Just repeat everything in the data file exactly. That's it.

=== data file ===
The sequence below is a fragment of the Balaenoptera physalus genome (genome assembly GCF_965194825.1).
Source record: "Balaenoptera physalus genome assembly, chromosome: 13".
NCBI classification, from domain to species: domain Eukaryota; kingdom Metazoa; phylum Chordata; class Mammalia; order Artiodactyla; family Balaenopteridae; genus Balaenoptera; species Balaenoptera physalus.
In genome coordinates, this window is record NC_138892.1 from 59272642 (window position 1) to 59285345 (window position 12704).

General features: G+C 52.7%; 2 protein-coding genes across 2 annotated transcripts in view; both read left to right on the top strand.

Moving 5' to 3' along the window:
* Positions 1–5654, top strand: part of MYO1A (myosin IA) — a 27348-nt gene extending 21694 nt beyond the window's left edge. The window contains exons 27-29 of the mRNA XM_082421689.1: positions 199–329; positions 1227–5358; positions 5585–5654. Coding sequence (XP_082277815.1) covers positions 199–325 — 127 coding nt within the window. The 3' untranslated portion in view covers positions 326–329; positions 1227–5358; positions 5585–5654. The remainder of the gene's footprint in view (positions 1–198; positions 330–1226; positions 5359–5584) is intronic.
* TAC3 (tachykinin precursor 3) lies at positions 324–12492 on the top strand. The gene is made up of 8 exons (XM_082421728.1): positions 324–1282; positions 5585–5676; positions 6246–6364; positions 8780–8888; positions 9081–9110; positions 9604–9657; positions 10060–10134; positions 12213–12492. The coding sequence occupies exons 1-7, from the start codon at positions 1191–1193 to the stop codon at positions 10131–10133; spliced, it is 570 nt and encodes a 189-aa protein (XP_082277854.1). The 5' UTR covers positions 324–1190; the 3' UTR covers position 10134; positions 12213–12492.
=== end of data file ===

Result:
The sequence below is a fragment of the Balaenoptera physalus genome (genome assembly GCF_965194825.1).
Source record: "Balaenoptera physalus genome assembly, chromosome: 13".
NCBI classification, from domain to species: domain Eukaryota; kingdom Metazoa; phylum Chordata; class Mammalia; order Artiodactyla; family Balaenopteridae; genus Balaenoptera; species Balaenoptera physalus.
In genome coordinates, this window is record NC_138892.1 from 59272642 (window position 1) to 59285345 (window position 12704).

General features: G+C 52.7%; 2 protein-coding genes across 2 annotated transcripts in view; both read left to right on the top strand.

Moving 5' to 3' along the window:
* Positions 1–5654, top strand: part of MYO1A (myosin IA) — a 27348-nt gene extending 21694 nt beyond the window's left edge. The window contains exons 27-29 of the mRNA XM_082421689.1: positions 199–329; positions 1227–5358; positions 5585–5654. Coding sequence (XP_082277815.1) covers positions 199–325 — 127 coding nt within the window. The 3' untranslated portion in view covers positions 326–329; positions 1227–5358; positions 5585–5654. The remainder of the gene's footprint in view (positions 1–198; positions 330–1226; positions 5359–5584) is intronic.
* TAC3 (tachykinin precursor 3) lies at positions 324–12492 on the top strand. The gene is made up of 8 exons (XM_082421728.1): positions 324–1282; positions 5585–5676; positions 6246–6364; positions 8780–8888; positions 9081–9110; positions 9604–9657; positions 10060–10134; positions 12213–12492. The coding sequence occupies exons 1-7, from the start codon at positions 1191–1193 to the stop codon at positions 10131–10133; spliced, it is 570 nt and encodes a 189-aa protein (XP_082277854.1). The 5' UTR covers positions 324–1190; the 3' UTR covers position 10134; positions 12213–12492.